Digital Identity Network Effect #NextGenID - The Definitive Guide to Digital Identity

The Network Effect

Learning objectives
In this chapter, you will understand:

1:

Digital identity drives more value when it's delivered via a network

2:

Deep expertise is required to develop a digital identity network

3:

A global network delivers shared intelligence and proven policy rules

What is a digital identity network, and why can’t businesses go it alone?

In the previous chapter, you learned that digital identities get smarter over time.

This happens by combining hundreds of offline and online entities for each and every transaction, and then mining that collection of information with machine learning to identify customer behaviors that fall within the norm as well as those that diverge from previous patterns.

The results are quite revealing and can be used to authenticate a user by their digital identity–the merging of the behavioral history for an individual and the relationship of that individual with their devices, locations and credentials. Over time, the intelligence on the individual is enriched with each new transaction.

Obviously, the power of inferences that can be drawn from any data set depends on the size and accuracy of that data set. By networking together data sets from multiple organizations, the intelligence becomes that much better.

The global Network that we tap into … gives us additional context about threats or high-risk events that we aren’t seeing in our own back yard.

—Online banking and IT security manager

This network effect is a well-known phenomenon. Quite simply, each new user of a particular product or service increases the value of that product or service for its other users.

The challenge then becomes how to accomplish this network effect for establishing and assessing digital identities. How could information from organizations around the world be combined to form a web of global shared intelligence for the purpose of identity and threat assessment?

Such an effort would need to include the latest threat information. And, as cybercriminals have become more sophisticated, quickly changing tactics and modifying their attacks, this threat information would need to be shared in real time.

To facilitate sharing among organizations around the globe, the data must be standardized and incorporated into an extensible model. It should be structured and organized so that businesses can quickly incorporate this new data into their existing data sets. And, it needs to come with open application program interfaces (APIs) to accommodate easy integration with truth data and third-party enrichment services.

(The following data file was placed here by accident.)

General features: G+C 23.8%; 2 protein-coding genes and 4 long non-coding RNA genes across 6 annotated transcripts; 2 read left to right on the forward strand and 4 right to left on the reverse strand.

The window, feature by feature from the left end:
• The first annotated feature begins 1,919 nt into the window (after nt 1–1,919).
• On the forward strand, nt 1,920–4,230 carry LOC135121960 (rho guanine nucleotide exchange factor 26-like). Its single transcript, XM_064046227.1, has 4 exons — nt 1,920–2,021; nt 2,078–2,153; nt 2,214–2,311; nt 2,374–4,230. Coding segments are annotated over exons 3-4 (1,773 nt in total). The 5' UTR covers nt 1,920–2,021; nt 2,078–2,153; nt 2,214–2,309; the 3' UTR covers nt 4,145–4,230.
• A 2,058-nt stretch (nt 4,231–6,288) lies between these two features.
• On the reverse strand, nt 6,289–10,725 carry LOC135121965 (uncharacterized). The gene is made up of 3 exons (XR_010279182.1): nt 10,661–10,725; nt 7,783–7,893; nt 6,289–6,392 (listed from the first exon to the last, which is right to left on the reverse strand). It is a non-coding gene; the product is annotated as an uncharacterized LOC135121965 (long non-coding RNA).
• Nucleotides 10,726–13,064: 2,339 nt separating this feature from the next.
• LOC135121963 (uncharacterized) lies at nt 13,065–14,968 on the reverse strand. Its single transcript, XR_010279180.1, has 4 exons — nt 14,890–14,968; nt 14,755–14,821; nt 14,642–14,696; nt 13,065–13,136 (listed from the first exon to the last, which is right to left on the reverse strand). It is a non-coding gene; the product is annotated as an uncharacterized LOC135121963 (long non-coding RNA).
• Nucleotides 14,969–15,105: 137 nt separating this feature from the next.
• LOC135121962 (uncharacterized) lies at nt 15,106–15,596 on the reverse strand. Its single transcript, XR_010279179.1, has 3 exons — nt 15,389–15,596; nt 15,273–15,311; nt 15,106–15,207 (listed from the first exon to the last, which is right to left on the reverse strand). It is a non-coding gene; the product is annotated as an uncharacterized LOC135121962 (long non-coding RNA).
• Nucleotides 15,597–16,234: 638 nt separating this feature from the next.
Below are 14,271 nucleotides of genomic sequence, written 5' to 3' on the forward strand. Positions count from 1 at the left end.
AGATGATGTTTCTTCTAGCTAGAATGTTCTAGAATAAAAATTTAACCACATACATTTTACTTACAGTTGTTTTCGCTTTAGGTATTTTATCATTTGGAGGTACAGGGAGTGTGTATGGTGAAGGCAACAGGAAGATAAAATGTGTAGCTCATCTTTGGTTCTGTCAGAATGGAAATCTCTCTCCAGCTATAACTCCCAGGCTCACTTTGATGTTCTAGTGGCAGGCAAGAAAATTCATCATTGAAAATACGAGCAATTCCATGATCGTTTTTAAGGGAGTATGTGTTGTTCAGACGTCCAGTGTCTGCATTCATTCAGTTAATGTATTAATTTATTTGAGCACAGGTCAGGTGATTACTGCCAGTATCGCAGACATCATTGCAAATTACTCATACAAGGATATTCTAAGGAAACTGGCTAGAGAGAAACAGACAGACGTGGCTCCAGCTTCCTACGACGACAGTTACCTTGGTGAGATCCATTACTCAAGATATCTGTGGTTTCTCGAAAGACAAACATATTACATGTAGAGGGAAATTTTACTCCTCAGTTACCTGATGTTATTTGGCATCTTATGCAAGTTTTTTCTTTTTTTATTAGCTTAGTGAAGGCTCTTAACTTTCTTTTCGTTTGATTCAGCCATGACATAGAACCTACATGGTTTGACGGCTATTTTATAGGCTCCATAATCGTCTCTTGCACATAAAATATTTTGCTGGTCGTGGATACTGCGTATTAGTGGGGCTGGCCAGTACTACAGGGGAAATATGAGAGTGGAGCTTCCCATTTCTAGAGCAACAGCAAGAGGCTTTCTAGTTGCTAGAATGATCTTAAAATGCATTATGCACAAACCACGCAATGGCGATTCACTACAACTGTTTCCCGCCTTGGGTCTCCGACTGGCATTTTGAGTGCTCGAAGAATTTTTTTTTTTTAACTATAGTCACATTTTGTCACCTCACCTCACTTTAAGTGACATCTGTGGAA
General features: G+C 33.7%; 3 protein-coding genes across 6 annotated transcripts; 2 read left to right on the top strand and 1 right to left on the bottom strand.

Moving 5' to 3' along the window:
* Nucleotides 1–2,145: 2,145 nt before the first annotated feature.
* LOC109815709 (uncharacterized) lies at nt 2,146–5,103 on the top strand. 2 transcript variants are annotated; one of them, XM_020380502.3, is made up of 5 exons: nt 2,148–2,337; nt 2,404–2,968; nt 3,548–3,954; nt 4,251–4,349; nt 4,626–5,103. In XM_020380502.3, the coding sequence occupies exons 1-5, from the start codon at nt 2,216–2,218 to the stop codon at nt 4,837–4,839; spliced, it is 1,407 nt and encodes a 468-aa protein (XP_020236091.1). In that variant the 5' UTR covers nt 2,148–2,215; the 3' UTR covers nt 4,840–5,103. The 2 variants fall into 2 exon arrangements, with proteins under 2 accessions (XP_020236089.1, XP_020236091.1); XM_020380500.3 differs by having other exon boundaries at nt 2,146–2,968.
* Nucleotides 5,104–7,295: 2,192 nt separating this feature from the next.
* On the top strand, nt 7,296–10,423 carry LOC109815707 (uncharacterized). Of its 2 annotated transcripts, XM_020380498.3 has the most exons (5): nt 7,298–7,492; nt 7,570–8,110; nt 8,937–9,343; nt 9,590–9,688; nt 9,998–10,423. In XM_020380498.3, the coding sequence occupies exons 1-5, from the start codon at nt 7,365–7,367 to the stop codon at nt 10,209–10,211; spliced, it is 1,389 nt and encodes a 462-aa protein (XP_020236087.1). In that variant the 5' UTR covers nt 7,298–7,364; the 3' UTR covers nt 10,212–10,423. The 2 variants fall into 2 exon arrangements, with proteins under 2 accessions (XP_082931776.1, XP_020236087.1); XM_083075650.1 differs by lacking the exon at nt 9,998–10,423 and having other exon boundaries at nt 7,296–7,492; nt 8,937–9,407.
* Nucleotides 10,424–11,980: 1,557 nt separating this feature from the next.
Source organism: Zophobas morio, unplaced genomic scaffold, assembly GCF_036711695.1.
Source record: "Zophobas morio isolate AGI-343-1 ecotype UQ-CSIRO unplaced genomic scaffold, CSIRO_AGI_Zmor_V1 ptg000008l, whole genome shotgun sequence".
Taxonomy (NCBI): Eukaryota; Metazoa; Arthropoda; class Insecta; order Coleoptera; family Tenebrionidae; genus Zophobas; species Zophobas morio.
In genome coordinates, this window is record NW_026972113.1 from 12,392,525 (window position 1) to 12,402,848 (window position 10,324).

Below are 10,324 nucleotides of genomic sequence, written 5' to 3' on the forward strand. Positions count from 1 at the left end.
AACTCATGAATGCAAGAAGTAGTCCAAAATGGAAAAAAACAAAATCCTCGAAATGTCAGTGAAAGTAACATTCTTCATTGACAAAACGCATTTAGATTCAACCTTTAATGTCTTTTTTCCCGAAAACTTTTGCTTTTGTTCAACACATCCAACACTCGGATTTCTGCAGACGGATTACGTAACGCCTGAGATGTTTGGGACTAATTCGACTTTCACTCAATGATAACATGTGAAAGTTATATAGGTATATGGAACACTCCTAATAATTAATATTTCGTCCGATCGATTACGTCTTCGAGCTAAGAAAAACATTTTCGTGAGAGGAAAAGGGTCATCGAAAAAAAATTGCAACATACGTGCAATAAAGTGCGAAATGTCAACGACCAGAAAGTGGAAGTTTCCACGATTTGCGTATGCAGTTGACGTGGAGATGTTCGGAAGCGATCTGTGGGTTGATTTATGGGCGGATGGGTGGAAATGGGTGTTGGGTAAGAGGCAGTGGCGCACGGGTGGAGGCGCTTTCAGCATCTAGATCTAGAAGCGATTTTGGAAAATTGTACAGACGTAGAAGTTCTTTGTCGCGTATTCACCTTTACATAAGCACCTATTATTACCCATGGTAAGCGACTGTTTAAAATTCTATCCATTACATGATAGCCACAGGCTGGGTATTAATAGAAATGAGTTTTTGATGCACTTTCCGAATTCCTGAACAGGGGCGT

This white paper gives digital businesses insight into the key elements that make up a digital identity

Of course, with rising concerns over data privacy and the need to stay compliant with legal requirements, companies must share this intelligence without exposing personally identifiable information.

This can be accomplished through hashing, which transforms personal information into a string of unique, yet otherwise meaningless characters. But, for the hashed information to be usable by others, it would need to be processed through a common hash algorithm used by all organizations.

To be usable for authentication, this shared intelligence needs to be available in real time at the point of new account origination, account login and payment. Since these are generally mission-critical processes, the authentication would need to happen very quickly and be unaffected by rapid spikes in demand.

And, since the digital identity is needed to help businesses make thousands of trust decisions in an instant, the system must also be fault tolerant. This requires a computer network that not only possesses massive computing power, but also is rapidly scalable.

Obviously, this would be very challenging for any organization, let alone multiple organizations or business divisions, to coordinate such an effort. Even then, the organizations would need exceptional machine learning expertise and proficiencies in data science.

The size and scale of (our) network provides our direct selling clients with digital intelligence solutions that address the unique challenges associated with accepting payments at hosted events and receiving commissions.

–Vice president of sales, payment services provider

A global digital identity network achieves this outcome.

With thousands of companies sharing data, the network collects and processes intelligence from millions of digital events daily. This accomplishes the goal of assembling a very large data set. But, it also delivers another advantage in universal policy rules.

These are tunable rules that have been developed and refined over time by organizations using the network. They are proven to work, and then made available to other organizations to use as-is or to modify for their unique requirements.

All of this empowers businesses to accept more transactions with greater confidence, reduce fraud and customer friction, and lower the operational costs associated with manual reviews.

With a global digital identity network, business get global shared intelligence and shared expertise in the form of universal policy rules. This clearly illustrates the power of the network effect.

Next up: Real-Time Threat Detection

 

 

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